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A Baby-boomer’s chronicle of the challenges and rewards of caring for her elder parents
In 1996, at the age of seventy, my Father fell off a ladder at his part-time job. He landed with all his weight on his left heel. After surgery he had a plate and sixteen screws holding his foot together. The orders from his physician were “no weight baring for three months.”
At the time of the accident Dad was my Mother’s caregiver. Mother had a plethora of health issues that brought their dream of travel in a motor home during retirement to a grinding halt in my hometown.
They had purchased a singlewide mobile home and set up residence where I could assist Dad with his care of my Mother. Now the caregiving fell squarely on my shoulders. I would leave work; pick up something for dinner, drive to Mom and Dad’s, fix dinner, clean up after, help Dad to the shower and back to his chair, clean house, perhaps water or mow the lawn, make sure they had what they needed for the evening, then run home to bed – only to rise the next morning to start the process all over again.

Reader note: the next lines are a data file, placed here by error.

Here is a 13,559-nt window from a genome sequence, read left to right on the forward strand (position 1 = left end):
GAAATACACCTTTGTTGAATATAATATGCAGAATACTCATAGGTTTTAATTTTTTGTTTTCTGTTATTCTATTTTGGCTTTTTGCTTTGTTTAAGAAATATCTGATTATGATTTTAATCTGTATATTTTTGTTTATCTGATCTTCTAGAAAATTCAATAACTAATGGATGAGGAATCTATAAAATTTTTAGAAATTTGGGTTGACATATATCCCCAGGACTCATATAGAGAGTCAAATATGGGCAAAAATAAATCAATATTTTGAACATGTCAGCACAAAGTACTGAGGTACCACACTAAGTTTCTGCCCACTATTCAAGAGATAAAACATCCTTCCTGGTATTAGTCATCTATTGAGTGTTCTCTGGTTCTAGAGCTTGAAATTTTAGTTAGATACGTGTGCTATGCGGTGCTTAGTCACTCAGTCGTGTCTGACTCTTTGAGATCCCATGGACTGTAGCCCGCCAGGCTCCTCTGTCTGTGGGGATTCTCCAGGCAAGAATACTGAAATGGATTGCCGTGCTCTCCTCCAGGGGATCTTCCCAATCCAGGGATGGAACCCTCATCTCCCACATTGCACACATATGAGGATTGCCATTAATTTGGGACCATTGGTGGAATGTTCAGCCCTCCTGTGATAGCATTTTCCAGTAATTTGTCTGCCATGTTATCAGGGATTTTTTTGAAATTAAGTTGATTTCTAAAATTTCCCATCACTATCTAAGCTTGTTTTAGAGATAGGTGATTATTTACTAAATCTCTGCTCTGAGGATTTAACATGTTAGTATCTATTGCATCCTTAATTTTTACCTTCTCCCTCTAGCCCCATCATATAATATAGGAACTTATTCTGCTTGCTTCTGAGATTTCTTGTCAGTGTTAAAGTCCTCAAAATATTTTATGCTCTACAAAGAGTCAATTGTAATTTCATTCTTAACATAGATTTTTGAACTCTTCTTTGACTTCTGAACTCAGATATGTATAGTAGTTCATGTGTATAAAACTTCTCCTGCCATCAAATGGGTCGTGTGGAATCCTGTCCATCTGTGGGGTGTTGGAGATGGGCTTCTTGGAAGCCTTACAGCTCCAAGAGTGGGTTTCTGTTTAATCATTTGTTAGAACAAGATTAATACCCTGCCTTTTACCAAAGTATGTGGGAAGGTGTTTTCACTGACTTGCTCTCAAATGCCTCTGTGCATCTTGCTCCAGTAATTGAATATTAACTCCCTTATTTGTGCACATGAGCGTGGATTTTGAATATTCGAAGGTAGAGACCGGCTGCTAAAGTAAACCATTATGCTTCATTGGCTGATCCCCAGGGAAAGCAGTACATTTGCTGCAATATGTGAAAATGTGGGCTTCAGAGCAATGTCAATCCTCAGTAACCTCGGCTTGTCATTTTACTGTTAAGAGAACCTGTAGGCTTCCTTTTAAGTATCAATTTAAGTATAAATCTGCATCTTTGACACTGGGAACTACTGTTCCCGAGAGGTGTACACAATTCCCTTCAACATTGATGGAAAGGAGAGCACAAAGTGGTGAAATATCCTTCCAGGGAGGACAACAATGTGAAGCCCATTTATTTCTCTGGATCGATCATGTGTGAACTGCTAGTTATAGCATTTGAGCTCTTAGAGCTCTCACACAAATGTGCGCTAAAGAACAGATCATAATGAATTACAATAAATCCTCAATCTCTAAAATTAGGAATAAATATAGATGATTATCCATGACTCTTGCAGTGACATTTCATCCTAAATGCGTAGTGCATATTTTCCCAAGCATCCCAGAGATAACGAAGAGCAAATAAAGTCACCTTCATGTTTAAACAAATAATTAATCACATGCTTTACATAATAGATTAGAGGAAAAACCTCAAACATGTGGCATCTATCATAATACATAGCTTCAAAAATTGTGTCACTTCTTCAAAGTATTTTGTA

Exactly three months into Dad’s recovery he experienced a heart attack, which lead to triple bypass surgery.
It was unthinkable that Mother could care for Dad. I couldn’t continue the way I was – running on my caregiver treadmill. Something had to be done.
In April of 1996 we three purchased a home and moved in together. This is our story.
(These articles originally appeared as a column in the Gresham Outlook, our local newspaper.)